Not True. Bankruptcy stays on your credit about 7 to 10 years. Although the bankruptcy will stay on your credit, you can start rebuilding your credit once your bankruptcy is discharged. Making current, full payments on debt is one way to start building your credit while you are still in the bankruptcy. Once you are out of bankruptcy, make sure that you watch your income to debt ratio and try to not finance more than 40% of your credit limit.
I will never be able to get another credit card or loan.
Many consumers believe they will not be eligible for any type of credit after a bankruptcy filing and discharge of debt. The opposite is true. Once debts have been discharged for a period of time, the process of credit restoration can begin and new trade lines can be opened. In some cases, clients receive credit card offers in the mail only two months after receiving their discharge. While the rebuilding of credit takes time and effort on the part of the debtor, bankruptcy is not a credit death sentence.
You will lose everything you own.
Not True. The goal of bankruptcy is to protect you and your assets, not to punish you and toss you into the streets. In probably 95% of the Chapter 7 cases, nothing is lost. In virtually all of the remaining 5% of cases, the Debtor knows going into the process that some property will be surrendered either to the Chapter 7 Trustee or to the secured creditor.
If you are behind in mortgage payments and need time to catch up, bankruptcy offers you the chance to reorganize your debts and catch up on the amount you are behind in payments, called “arrears,” over a period of 3-5 years. Try asking your lender if they will take your arrears over a 3-5 year period and they will fall over laughing! Once in bankruptcy, the lenders have no choice but to cooperate so long as you meet the qualifications and maintain the planned payment arrangement.
All debts are wiped out in Chapter 7 bankruptcy.
Not true. Certain types of debts cannot be discharged or erased. They include child support, alimony, government-issued or government-guaranteed student loans, and debts incurred as the result of fraud. It’s also very unlikely that a judge will discharge legal settlements you have been assessed, such as payments to someone who sued you.
Very few people qualify to eliminate their debt through Chapter 7.
Congress made the requirements for eliminating debt through Chapter 7 bankruptcy tougher with the new bankruptcy laws of 2005, but many people still qualify. Over 17,000 people in Southern Nevada filed Chapter 7 bankruptcy in 2009. At the initial consultation, an experienced attorney can determine if you qualify for Chapter 7.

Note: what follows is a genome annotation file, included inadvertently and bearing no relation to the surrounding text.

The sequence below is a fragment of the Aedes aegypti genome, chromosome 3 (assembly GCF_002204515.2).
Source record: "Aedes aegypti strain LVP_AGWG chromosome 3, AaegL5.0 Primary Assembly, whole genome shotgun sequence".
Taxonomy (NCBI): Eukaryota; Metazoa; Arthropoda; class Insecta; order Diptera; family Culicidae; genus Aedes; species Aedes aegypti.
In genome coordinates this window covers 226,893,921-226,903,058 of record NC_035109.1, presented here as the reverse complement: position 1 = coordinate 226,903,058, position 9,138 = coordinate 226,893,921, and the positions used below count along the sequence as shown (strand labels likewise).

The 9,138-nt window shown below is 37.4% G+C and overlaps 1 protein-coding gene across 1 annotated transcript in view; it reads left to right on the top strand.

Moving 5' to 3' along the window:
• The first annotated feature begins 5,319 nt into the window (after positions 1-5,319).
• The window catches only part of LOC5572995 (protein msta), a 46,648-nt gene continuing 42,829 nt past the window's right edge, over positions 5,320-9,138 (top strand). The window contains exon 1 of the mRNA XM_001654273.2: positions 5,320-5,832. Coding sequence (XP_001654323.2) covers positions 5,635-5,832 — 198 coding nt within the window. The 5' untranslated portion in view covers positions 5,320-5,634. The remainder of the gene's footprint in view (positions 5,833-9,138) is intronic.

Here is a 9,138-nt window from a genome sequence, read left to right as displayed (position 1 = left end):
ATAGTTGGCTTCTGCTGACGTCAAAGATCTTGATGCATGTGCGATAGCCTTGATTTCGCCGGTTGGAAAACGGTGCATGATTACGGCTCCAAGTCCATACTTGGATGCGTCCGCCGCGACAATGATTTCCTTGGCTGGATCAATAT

You are a bad person for filing bankruptcy.
Not True. Bankruptcy is a solution to help good people go through a tough financial time. It provides people with the fresh start that they deserve. Congress passed the bankruptcy laws because Congress recognized that we needed a safety net in our economic system for individuals who have little control over large shifts in our economy or over unexpected personal developments such as job losses and medical expenses. The events of 2009 should make it clear to all of us that our financial health is not usually a function of whether we are good or bad people.
You can pick and choose what to put into bankruptcy.
Not True. You must list in your bankruptcy filing all of the debts that you owe and the property that you own. For some of those debts, such as car and home loans, we may help you “reaffirm” the debt, and it will be as if you never filed bankruptcy as far as that obligation is concerned. For debts that you do not formally reaffirm, if you feel like paying a particular creditor after the bankruptcy process has been completed, you are free to do that. But whether you intend to reaffirm or continue making payments on a debt does not affect your obligation to disclose all of your debts and property to us and to the Court.
You can only file bankruptcy once.
Not True. You can file for bankruptcy relief more than one time if you meet certain conditions. So that we can advise you regarding the availability of bankruptcy in your particular circumstances, you must disclose any prior filings to us.
Everyone will know that I filed bankruptcy.
Unless you are famous already, the odds are the only people that will know you filed are your creditors. Although bankruptcies are legal proceedings that are published in the newspaper, millions of people file bankruptcy and few papers publish every name. Even if they do, few people read the full legal notices every day.
All my debts will be eliminated if I file Chapter 7 bankruptcy.
Many types of debt can be erased. However, child support and alimony, student loans and debt incurred fraudulently cannot be eliminated.
If you are seriously considering filing for bankruptcy protection, you may wish to consult a reputable and experienced bankruptcy attorney who can help guide you through the confusing and complicated process. Having an attorney on your side can provide you with the peace of mind that comes from knowing all your bankruptcy bases are covered.
Randy M. Creighton, Esq.